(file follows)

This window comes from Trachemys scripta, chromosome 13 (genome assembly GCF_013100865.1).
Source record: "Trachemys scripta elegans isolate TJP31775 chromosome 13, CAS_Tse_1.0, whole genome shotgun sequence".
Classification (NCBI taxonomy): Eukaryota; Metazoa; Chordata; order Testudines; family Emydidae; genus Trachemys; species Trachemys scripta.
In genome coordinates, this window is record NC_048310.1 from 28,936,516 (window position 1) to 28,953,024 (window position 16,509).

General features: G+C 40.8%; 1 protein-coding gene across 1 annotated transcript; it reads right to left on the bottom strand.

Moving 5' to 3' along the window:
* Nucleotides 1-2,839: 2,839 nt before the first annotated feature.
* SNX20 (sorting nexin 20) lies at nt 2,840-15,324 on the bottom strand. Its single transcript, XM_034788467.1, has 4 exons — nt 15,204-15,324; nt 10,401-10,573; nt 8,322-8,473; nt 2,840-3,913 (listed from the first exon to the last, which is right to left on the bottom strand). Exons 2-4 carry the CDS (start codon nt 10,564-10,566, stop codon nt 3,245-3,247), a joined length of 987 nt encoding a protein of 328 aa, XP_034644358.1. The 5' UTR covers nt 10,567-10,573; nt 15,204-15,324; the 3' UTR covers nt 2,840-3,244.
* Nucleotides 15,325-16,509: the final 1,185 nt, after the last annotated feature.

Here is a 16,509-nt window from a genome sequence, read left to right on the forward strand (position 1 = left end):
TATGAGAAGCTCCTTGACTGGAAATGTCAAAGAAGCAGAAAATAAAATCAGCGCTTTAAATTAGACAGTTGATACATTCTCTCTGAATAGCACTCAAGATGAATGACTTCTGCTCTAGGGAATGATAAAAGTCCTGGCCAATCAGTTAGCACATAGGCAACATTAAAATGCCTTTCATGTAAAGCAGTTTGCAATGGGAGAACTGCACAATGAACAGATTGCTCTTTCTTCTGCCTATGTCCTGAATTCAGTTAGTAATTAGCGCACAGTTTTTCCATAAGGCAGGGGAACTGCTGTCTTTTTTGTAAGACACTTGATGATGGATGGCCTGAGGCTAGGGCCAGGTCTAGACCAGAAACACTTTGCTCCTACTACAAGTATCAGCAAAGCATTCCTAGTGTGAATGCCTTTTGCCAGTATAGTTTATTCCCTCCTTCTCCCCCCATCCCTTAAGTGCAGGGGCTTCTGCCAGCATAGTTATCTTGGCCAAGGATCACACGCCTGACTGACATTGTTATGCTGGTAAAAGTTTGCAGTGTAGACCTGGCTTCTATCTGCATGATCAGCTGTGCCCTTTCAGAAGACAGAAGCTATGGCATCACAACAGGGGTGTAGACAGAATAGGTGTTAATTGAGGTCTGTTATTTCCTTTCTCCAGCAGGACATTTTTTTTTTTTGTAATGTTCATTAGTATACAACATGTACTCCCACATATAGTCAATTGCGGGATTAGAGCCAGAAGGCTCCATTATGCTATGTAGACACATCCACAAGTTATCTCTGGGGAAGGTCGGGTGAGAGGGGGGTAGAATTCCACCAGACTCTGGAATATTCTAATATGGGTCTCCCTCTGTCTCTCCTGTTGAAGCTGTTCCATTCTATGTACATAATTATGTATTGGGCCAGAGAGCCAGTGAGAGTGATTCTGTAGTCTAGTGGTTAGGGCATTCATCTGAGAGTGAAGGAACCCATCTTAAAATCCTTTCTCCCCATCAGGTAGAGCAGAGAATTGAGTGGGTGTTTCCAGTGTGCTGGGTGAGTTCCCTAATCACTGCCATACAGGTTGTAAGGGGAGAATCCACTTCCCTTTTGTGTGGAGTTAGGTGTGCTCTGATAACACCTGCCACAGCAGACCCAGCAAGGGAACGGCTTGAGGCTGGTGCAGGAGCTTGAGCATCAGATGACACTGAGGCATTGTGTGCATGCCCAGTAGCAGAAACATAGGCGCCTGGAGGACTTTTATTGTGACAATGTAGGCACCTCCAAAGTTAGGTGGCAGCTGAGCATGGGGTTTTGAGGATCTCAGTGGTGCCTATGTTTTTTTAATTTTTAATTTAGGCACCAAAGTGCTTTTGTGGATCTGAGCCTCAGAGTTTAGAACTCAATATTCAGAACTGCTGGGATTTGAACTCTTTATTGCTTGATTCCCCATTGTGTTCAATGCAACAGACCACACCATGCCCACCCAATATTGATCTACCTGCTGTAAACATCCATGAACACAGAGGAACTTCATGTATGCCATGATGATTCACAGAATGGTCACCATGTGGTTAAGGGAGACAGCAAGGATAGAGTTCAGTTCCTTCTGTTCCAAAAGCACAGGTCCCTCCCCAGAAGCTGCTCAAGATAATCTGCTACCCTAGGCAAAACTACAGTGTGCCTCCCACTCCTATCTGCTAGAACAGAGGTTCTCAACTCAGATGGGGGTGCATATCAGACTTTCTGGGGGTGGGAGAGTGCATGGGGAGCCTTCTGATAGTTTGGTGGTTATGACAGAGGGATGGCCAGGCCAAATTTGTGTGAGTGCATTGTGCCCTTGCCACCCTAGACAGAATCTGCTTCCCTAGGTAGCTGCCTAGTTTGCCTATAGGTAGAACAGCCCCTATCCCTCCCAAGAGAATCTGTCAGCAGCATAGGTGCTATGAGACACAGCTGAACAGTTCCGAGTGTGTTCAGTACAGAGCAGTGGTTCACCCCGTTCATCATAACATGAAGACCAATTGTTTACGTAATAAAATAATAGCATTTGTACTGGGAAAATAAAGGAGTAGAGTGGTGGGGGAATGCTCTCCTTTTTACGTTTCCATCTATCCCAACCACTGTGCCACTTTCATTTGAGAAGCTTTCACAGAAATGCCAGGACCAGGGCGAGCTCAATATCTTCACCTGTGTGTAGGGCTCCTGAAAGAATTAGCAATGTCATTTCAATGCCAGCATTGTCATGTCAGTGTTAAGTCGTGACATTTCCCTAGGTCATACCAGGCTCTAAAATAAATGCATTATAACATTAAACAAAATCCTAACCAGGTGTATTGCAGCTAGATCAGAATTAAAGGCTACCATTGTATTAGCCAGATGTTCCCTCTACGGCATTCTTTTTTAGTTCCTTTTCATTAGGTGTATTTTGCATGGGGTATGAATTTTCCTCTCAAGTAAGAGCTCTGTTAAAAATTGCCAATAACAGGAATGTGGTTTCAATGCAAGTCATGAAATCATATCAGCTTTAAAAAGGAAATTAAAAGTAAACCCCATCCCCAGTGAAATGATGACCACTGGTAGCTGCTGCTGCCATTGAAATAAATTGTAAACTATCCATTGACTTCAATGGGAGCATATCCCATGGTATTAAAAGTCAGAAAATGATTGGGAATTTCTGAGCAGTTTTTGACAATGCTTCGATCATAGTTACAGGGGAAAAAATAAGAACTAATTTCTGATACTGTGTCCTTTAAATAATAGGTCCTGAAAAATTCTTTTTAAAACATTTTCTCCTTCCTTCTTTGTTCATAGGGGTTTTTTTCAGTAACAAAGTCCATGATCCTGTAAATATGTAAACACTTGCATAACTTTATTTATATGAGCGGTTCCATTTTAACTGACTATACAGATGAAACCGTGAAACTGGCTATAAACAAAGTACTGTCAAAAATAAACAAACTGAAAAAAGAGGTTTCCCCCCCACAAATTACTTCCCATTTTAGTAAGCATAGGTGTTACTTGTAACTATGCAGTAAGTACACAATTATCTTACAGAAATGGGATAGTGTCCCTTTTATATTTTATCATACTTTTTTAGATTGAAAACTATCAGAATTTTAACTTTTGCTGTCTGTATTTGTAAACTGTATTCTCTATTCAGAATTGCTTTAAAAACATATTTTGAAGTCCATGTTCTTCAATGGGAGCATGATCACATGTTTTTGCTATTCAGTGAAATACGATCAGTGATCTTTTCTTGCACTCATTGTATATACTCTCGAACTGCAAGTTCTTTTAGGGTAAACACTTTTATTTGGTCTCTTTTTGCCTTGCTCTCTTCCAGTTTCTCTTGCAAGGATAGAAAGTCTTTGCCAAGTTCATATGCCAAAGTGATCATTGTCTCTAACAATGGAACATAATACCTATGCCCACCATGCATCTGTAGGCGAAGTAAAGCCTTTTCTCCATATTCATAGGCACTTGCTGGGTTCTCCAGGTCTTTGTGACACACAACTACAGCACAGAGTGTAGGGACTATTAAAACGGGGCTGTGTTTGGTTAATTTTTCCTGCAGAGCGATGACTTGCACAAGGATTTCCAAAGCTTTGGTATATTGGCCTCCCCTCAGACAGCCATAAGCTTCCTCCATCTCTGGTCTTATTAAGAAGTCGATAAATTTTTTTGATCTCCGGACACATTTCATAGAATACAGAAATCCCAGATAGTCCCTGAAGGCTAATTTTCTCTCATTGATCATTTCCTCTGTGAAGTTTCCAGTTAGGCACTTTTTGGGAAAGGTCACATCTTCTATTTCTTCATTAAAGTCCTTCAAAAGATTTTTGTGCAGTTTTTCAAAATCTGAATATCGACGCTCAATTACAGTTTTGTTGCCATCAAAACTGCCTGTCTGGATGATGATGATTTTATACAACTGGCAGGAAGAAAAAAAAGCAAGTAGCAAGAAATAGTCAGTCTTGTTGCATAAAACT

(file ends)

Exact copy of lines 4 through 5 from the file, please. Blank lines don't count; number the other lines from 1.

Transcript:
In genome coordinates, this window is record NC_048310.1 from 28,936,516 (window position 1) to 28,953,024 (window position 16,509).

General features: G+C 40.8%; 1 protein-coding gene across 1 annotated transcript; it reads right to left on the bottom strand.